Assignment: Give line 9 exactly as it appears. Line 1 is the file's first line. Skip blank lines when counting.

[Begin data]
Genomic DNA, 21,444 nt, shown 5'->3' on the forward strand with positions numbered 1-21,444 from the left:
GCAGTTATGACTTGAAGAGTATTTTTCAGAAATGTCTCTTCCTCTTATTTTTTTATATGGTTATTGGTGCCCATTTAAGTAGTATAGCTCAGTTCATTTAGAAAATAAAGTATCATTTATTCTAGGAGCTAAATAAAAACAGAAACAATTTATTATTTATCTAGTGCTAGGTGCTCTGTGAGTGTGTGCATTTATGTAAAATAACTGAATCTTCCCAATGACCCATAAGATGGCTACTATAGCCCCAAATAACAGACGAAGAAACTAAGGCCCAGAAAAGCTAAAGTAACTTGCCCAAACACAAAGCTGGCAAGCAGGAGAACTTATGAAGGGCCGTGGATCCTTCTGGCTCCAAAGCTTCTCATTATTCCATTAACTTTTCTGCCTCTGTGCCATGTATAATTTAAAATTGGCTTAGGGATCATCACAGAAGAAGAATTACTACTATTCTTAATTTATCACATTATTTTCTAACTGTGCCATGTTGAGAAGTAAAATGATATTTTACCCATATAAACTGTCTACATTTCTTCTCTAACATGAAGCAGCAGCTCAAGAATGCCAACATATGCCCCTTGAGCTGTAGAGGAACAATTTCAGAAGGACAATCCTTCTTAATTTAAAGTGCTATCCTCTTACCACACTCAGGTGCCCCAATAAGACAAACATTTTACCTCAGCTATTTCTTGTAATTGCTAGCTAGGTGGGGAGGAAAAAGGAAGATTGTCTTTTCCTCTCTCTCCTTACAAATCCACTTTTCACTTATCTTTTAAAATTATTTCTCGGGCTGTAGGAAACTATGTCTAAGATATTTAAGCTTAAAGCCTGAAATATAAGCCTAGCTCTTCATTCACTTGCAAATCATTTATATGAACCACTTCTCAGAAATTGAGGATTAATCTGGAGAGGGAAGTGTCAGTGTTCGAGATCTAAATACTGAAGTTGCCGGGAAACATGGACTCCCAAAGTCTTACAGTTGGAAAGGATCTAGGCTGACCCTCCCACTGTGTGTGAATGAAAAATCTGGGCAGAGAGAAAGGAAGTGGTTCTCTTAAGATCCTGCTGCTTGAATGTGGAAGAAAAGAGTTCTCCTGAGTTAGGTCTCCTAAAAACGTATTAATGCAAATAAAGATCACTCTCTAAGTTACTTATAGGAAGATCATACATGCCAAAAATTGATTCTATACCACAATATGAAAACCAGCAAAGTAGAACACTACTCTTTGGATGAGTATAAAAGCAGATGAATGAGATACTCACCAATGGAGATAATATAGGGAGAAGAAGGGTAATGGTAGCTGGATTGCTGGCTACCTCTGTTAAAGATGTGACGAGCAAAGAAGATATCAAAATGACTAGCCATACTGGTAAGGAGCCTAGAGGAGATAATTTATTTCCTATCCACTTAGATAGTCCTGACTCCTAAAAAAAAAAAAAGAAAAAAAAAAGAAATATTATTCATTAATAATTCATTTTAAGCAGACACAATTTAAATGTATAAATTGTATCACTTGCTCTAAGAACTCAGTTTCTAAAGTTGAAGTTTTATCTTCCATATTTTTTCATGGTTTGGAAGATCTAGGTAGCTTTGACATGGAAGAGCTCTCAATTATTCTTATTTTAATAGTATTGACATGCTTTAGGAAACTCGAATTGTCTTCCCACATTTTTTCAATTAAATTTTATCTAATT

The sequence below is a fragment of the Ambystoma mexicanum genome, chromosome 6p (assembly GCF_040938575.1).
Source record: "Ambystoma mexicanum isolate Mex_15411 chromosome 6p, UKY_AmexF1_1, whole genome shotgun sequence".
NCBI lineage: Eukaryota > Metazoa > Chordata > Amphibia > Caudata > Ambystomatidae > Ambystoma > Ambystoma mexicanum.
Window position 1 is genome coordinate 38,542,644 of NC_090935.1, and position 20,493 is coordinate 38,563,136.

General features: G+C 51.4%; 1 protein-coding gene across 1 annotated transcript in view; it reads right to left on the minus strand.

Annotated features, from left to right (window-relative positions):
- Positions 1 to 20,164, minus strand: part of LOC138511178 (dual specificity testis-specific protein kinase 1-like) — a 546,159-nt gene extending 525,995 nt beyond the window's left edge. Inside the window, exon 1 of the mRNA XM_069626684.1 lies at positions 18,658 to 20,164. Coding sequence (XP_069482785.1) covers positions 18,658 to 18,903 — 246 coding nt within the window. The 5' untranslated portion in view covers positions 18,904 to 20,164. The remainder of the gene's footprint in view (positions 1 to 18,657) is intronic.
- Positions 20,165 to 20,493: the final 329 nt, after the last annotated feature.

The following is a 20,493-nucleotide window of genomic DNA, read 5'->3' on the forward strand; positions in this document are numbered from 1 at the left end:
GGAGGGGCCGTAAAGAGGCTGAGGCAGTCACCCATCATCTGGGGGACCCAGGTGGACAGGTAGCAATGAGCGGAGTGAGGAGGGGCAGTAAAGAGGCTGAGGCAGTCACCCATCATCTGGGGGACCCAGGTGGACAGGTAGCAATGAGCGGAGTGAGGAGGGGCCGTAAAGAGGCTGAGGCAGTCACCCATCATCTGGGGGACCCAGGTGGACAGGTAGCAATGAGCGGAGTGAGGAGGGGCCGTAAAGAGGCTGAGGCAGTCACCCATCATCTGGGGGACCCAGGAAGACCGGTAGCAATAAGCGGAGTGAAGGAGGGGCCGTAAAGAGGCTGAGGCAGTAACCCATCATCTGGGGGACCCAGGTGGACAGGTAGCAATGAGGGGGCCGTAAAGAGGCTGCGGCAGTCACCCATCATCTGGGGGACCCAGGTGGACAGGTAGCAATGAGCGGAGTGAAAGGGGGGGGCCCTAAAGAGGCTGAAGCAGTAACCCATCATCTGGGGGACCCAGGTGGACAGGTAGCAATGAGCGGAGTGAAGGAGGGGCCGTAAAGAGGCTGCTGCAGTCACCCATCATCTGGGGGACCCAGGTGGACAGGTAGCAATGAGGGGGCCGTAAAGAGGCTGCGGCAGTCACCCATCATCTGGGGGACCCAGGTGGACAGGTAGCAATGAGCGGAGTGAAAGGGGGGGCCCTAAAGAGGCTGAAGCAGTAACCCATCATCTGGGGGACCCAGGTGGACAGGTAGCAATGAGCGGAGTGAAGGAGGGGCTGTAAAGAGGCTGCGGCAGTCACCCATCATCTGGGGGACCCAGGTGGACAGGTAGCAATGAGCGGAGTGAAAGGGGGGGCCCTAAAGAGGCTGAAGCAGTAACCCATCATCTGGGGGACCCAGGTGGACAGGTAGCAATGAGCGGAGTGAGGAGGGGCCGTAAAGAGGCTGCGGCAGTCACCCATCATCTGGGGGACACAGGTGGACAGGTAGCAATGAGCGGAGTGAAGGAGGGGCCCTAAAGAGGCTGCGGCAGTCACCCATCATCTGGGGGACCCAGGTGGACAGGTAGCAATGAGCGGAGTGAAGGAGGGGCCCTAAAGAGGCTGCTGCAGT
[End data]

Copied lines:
- Positions 1 to 20,164, minus strand: part of LOC138511178 (dual specificity testis-specific protein kinase 1-like) — a 546,159-nt gene extending 525,995 nt beyond the window's left edge. Inside the window, exon 1 of the mRNA XM_069626684.1 lies at positions 18,658 to 20,164. Coding sequence (XP_069482785.1) covers positions 18,658 to 18,903 — 246 coding nt within the window. The 5' untranslated portion in view covers positions 18,904 to 20,164. The remainder of the gene's footprint in view (positions 1 to 18,657) is intronic.